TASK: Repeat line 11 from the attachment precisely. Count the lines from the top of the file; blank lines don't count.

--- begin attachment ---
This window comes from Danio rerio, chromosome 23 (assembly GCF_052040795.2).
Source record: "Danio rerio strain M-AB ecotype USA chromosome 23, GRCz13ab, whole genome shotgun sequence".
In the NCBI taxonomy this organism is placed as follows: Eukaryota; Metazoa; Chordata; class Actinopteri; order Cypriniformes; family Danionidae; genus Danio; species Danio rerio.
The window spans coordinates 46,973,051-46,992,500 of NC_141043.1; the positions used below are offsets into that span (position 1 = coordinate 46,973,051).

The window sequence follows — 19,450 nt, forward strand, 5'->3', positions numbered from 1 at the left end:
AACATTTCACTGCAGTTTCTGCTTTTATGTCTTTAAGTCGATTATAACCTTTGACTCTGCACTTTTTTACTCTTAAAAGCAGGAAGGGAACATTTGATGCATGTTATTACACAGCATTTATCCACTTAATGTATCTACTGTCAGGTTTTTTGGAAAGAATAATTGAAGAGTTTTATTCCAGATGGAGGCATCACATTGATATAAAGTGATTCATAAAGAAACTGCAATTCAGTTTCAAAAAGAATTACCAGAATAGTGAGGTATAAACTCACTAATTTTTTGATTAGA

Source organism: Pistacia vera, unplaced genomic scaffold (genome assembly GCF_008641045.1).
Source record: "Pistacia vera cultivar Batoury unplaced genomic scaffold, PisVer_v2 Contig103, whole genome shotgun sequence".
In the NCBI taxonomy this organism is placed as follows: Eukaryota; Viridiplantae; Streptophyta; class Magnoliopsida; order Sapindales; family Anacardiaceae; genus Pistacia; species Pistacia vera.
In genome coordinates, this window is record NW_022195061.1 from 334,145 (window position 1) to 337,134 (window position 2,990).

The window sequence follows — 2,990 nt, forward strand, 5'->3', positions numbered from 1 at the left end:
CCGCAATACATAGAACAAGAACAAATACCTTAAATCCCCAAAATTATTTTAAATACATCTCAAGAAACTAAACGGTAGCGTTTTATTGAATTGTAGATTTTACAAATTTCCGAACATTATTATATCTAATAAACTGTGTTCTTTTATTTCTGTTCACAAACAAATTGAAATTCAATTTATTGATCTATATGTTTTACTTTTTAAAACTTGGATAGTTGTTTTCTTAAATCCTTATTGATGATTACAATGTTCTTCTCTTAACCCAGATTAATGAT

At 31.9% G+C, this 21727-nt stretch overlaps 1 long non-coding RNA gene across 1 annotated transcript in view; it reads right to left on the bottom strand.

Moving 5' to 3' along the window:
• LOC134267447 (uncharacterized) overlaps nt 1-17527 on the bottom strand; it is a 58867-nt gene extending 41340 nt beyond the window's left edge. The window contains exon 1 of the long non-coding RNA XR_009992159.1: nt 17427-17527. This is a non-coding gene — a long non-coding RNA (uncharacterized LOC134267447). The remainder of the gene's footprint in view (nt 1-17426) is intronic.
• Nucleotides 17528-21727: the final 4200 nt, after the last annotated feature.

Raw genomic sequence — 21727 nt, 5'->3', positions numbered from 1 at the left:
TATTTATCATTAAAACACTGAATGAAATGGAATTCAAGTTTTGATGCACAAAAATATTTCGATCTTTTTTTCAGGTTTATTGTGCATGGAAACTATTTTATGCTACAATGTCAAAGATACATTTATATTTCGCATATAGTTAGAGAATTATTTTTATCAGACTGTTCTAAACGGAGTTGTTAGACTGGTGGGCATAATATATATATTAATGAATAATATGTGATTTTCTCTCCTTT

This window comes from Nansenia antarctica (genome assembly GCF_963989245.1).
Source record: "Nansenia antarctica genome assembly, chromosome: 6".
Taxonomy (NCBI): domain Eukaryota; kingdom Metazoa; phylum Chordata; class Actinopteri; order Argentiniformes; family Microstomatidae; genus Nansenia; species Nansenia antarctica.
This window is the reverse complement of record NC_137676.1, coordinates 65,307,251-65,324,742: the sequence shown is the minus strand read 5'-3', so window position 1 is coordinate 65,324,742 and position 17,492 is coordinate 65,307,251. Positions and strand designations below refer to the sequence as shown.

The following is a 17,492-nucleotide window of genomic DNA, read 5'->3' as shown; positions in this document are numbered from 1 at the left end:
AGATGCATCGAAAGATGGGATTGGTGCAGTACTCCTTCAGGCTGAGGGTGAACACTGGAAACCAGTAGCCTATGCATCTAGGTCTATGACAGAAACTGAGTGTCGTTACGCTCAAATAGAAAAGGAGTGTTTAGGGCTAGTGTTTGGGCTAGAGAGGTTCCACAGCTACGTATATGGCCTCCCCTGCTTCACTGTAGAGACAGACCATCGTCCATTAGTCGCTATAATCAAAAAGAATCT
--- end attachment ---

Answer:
The window sequence follows — 2,990 nt, forward strand, 5'->3', positions numbered from 1 at the left end: